US Senate Committee approves $960mn for Pakistan in 2015; lauds improvement in US-Pak ties

WASHINGTON: The US Senate Committee on Appropriations has approved around $960 million in assistance allocation for Pakistan in the 2015 fiscal year, as the powerful panel acknowledged improved relations between two countries since last year’s elections and urged sustained commitment to common goals.

“The Committee recognizes an improvement in bilateral relations following elections in Pakistan, and encourages continued commitment to shared security and development goals,” the panel says in the fiscal year 2015 State, Foreign Operations, and Related Programs Bill that provides $48.285 billion to the State Department.

In another development on the Capitol Hill, the US House of Representatives Friday dismissed a move by Congressman Dana Rohrabacher to halt assistance for Pakistan. The Republican legislator from California was seeking an amendment to the defense appropriations bill to stop US support for Pakistan.

In its measure for the State Department expenditures, the Senate Appropriations Committee recommends up to $ 816 million for assistance programmes in Pakistan and directs that assistance in Pakistan target unemployment, illiteracy, and disenfranchisement among the most impoverished communities. The US financial year starts on October 1 each year.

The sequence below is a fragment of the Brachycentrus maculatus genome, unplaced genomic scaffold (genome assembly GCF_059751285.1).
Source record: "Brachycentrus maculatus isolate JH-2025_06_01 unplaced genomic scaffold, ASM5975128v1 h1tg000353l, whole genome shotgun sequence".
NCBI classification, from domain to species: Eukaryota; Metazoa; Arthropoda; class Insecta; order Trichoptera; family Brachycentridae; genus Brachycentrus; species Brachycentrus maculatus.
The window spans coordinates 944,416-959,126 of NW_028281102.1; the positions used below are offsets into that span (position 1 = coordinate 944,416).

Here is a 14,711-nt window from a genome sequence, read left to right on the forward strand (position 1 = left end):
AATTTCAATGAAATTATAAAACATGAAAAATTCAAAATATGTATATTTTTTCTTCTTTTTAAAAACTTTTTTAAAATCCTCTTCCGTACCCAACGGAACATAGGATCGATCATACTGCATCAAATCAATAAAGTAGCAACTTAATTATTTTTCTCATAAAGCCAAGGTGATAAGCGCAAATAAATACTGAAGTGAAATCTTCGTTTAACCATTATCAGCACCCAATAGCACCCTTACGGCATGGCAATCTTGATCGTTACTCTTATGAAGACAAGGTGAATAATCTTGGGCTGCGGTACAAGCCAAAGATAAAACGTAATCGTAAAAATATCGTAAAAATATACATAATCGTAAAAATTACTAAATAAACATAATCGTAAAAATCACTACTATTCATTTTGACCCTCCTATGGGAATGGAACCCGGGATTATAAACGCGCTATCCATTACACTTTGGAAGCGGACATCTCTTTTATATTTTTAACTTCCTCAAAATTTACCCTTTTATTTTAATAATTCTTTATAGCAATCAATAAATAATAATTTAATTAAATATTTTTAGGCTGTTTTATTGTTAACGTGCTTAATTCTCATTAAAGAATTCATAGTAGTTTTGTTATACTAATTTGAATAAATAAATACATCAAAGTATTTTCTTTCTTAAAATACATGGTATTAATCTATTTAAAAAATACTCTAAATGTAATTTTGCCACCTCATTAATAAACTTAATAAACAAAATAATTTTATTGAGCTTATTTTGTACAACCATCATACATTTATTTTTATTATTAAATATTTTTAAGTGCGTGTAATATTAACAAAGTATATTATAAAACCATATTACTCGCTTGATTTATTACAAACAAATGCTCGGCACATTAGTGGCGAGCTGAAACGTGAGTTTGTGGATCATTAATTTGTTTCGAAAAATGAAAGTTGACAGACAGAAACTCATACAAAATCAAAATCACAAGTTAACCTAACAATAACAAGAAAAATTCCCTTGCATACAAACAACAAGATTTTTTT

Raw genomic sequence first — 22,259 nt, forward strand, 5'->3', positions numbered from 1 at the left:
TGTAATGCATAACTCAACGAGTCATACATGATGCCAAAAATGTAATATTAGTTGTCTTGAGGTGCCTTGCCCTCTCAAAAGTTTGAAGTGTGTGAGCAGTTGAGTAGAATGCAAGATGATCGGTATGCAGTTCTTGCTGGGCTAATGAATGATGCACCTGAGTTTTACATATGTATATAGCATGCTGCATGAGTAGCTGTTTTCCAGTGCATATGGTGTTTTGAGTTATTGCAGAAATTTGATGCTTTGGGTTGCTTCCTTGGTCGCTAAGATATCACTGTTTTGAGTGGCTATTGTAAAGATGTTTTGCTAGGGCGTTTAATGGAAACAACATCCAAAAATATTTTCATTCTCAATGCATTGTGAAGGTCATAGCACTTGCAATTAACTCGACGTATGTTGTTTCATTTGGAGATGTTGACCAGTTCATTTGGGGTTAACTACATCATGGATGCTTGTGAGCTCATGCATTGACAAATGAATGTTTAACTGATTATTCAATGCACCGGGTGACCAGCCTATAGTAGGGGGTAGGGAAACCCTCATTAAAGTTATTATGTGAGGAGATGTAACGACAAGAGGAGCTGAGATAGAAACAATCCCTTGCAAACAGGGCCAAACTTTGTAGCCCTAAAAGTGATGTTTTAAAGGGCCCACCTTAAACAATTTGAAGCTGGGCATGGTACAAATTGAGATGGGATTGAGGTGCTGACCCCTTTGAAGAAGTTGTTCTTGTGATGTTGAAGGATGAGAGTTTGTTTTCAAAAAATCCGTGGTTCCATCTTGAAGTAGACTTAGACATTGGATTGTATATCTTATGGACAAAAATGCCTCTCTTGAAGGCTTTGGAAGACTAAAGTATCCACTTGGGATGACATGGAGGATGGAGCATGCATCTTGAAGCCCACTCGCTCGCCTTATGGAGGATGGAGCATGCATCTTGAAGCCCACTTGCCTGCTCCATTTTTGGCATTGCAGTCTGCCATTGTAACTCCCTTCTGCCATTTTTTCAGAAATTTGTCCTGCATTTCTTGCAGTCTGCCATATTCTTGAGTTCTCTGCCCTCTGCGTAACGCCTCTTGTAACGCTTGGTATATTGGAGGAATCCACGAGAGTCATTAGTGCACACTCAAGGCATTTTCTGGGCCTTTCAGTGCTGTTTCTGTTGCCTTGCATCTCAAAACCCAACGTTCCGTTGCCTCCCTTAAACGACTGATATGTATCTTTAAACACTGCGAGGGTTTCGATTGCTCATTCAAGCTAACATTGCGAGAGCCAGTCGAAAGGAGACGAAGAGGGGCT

The committee’s approval of a total of $959.7 million for Pakistan is $65.8 million less than the Obama Administration’s request of $1.03 billion, while for Afghanistan the approved amount of $1.9 billion is $700 million below the US president’s request of $2.6 billion.

Of the $ 1.9 billion appropriated amount for Afghanistan, the measure provides up to $961.4 million for assistance programmes in that country amid transition and reduction in American footprint.

While approving allocation for Pakistan, the Committee recognizes Malala Yousafzai’s courageous advocacy for girls’ education.

The Appropriation Act provides $3,000,000, in addition to funds otherwise available for such purposes, to increase the number of scholarships under the Merit and Needs-Based Scholarship Programme. “Not less than 50 percent of the scholarships should be awarded to Pakistani women,” it says.

The bill increases funding for polio prevention programmes to $59 million, including $7.5 million in Afghanistan and Pakistan and to support a multilateral campaign to eliminate the disease, which is $9 million above President Obama’s request.